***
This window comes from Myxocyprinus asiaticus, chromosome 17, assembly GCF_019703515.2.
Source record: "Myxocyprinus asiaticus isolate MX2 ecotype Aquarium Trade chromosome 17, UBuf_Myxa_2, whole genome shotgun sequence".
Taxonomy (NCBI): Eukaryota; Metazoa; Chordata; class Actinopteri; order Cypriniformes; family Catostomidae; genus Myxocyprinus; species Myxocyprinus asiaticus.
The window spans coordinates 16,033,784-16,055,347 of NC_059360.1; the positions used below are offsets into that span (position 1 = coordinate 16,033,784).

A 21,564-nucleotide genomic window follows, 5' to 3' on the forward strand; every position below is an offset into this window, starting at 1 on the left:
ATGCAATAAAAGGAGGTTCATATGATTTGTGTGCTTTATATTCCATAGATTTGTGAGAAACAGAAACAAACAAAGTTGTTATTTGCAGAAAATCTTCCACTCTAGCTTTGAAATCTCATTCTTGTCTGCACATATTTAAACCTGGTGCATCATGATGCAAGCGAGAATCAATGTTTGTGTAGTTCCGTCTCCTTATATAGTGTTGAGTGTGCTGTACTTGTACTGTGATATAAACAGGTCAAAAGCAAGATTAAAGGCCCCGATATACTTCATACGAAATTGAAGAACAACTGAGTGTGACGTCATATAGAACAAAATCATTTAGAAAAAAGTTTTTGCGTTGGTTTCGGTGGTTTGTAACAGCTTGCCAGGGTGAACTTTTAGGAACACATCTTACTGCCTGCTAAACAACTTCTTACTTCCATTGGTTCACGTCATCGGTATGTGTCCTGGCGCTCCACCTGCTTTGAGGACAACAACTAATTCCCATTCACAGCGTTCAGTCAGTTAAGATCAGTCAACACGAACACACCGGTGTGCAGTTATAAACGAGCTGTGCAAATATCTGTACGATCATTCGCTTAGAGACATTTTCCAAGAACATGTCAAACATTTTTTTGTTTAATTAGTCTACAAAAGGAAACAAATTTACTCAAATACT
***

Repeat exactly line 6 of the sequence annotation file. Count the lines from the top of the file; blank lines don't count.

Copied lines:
ATGCAATAAAAGGAGGTTCATATGATTTGTGTGCTTTATATTCCATAGATTTGTGAGAAACAGAAACAAACAAAGTTGTTATTTGCAGAAAATCTTCCACTCTAGCTTTGAAATCTCATTCTTGTCTGCACATATTTAAACCTGGTGCATCATGATGCAAGCGAGAATCAATGTTTGTGTAGTTCCGTCTCCTTATATAGTGTTGAGTGTGCTGTACTTGTACTGTGATATAAACAGGTCAAAAGCAAGATTAAAGGCCCCGATATACTTCATACGAAATTGAAGAACAACTGAGTGTGACGTCATATAGAACAAAATCATTTAGAAAAAAGTTTTTGCGTTGGTTTCGGTGGTTTGTAACAGCTTGCCAGGGTGAACTTTTAGGAACACATCTTACTGCCTGCTAAACAACTTCTTACTTCCATTGGTTCACGTCATCGGTATGTGTCCTGGCGCTCCACCTGCTTTGAGGACAACAACTAATTCCCATTCACAGCGTTCAGTCAGTTAAGATCAGTCAACACGAACACACCGGTGTGCAGTTATAAACGAGCTGTGCAAATATCTGTACGATCATTCGCTTAGAGACATTTTCCAAGAACATGTCAAACATTTTTTTGTTTAATTAGTCTACAAAAGGAAACAAATTTACTCAAATACT